Last Friday morning I was looking for news about the FDA decision on bisphenol A (BPA) - a court mandated answer to a petition from the Natural Resources Defense Council. On my way to a Forbes blog entry on the topic, I was first confronted with Forbes’ randomly generated quote of the day:
“Life, as it is called, is for most of us one long postponement. ”— Henry Miller
Of course, as my colleague Britt Erickson details in her news story, FDA has opted not to ban BPA, saying the research submitted by NRDC wasn’t compelling enough. The agency, however, has gotten in deep with it’s own research and it says this is not the last word on the substance.
I’ve looked into the use of BPA in canned foods, and the dearth of adequate substitutes that protect cans from food, and vice versa. Erickson reports that packaging makers are still working very hard to find alternative technologies for can coatings. They are getting requests from their customers – food makers – who are themselves being pressured by consumers and by some shareholder groups to remove BPA.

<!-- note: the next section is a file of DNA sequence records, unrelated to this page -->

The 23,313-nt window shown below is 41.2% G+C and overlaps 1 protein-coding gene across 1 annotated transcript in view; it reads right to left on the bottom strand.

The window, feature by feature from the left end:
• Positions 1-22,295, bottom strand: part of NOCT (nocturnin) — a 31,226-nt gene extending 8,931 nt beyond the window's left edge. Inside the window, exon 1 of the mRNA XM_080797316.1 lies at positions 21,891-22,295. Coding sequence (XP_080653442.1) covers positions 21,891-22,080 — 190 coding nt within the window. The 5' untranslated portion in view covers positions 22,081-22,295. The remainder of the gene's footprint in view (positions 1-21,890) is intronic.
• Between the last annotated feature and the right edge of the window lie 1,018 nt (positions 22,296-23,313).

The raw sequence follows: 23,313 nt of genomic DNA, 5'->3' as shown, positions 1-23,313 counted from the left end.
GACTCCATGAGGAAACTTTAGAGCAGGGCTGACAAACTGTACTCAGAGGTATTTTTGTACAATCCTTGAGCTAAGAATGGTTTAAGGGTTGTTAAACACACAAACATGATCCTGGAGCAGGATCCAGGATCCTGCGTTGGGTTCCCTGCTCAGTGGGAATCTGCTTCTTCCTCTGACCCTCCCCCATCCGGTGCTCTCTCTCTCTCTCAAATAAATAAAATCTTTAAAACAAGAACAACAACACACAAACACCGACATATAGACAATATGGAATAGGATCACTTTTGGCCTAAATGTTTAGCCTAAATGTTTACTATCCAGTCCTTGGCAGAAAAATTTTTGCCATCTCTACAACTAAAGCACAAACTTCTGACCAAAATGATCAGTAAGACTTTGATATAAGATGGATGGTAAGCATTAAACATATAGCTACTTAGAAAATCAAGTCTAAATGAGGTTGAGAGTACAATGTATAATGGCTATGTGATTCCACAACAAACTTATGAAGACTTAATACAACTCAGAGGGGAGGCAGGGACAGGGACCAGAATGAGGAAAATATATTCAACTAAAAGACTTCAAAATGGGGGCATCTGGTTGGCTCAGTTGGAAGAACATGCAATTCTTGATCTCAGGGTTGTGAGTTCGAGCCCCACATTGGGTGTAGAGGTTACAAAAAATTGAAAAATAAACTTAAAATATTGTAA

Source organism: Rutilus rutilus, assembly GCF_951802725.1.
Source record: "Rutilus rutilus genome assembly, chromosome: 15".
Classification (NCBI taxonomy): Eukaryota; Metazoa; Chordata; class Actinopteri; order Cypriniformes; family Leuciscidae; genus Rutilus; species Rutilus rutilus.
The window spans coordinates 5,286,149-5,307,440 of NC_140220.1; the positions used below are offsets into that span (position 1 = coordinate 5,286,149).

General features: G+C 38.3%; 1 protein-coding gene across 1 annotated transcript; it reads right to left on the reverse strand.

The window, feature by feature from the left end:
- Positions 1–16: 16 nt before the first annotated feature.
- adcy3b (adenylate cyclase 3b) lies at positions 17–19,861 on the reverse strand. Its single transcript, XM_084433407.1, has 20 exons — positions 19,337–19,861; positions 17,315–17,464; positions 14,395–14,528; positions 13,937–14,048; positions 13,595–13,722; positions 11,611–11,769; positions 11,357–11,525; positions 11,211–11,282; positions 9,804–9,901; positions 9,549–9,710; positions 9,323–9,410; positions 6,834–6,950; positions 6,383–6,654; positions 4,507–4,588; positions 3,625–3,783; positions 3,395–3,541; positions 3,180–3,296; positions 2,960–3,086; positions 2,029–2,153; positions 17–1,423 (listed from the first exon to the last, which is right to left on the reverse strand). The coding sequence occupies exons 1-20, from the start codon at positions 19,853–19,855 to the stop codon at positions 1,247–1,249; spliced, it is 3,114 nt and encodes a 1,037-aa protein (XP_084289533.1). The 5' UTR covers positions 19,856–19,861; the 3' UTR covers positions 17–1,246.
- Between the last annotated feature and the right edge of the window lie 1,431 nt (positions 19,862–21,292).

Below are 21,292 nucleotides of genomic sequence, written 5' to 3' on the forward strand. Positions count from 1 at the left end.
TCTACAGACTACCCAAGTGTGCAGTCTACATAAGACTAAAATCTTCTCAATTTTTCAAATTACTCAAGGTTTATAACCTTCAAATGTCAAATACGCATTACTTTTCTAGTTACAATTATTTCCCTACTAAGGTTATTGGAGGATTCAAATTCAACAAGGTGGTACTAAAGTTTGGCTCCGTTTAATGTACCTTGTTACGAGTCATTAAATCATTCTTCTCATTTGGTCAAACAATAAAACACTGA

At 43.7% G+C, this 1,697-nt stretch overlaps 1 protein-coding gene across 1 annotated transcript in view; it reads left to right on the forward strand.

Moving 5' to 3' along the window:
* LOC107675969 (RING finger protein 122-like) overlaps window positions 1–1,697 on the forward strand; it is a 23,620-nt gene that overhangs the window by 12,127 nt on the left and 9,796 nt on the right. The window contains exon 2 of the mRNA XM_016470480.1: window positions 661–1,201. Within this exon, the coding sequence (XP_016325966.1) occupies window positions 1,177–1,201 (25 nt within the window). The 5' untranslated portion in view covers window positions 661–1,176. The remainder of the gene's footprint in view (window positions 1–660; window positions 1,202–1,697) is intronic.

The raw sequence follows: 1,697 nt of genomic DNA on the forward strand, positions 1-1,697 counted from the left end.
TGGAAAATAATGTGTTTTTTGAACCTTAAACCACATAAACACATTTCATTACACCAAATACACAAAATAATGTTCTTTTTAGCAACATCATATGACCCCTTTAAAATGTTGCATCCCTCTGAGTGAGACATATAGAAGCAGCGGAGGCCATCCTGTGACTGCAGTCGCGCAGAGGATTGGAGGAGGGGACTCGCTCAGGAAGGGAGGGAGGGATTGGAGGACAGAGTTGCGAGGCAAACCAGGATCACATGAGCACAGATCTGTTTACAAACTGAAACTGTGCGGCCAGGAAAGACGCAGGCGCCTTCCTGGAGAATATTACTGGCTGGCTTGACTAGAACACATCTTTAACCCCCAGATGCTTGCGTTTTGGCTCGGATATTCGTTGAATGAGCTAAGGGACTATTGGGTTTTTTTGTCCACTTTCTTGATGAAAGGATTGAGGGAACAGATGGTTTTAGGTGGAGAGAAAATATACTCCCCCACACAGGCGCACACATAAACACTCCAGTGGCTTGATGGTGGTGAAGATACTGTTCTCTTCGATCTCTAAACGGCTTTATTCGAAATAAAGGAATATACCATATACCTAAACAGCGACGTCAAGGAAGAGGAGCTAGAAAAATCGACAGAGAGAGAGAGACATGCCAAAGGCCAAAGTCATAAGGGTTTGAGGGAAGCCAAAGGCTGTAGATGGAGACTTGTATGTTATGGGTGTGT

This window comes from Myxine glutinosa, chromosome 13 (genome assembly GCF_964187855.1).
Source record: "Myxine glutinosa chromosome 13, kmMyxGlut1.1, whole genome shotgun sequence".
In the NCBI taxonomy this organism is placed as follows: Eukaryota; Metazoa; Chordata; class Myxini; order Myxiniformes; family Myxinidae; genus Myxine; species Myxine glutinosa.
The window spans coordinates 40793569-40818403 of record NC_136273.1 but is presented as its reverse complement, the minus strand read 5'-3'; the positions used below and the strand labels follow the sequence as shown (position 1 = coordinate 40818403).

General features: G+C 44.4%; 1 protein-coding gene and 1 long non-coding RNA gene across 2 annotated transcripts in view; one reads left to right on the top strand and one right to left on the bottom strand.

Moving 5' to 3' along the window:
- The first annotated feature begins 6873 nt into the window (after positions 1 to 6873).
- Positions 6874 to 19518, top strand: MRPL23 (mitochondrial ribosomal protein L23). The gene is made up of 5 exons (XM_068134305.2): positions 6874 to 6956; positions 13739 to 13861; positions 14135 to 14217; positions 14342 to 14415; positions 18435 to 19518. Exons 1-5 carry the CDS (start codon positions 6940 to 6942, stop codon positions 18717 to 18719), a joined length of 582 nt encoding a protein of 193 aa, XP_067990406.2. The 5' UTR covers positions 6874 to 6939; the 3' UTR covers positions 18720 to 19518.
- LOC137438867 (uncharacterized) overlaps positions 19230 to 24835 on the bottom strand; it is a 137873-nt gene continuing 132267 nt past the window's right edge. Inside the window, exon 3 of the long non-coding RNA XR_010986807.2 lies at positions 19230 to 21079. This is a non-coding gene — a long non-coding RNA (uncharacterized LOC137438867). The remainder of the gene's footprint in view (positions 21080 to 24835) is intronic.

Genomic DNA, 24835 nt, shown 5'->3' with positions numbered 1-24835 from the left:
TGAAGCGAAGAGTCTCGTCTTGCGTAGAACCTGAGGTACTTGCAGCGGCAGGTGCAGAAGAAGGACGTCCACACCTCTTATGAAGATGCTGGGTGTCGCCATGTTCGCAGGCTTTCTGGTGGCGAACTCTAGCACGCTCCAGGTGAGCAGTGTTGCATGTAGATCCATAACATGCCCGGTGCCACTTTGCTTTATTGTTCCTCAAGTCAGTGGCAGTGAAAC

The shareholder activist group As You Sow has been asking canned food brands to disclose how they are dealing with BPA in their products. They have also proposed shareholder resolutions to get companies to stop using cash register receipts coated with BPA. Actions by the group and others seem to have had some effect – most major brands like Campbell Soup are now talking about what they are doing, and are at least phasing out their use of BPA. Yum Brands and Walmart are two firms that no longer use BPA register receipts.
As You Sow CEO Andrew Behar says his group is meeting to discuss its strategy about BPA in the wake of the decision (non-decision?) by FDA. He says that consumer and investor pressure on the issue is not going to abate. “It’s far from over. This is a momentary pause to get some science done,” Behar says. As You Sow believes that BPA is indeed dangerous to humans, but Behar emphasizes that science needs to address the effects of small doses since BPA is an endocrine disruptor. Human exposure and downstream effects on unborn children as they grow up are also important research topics, he adds.
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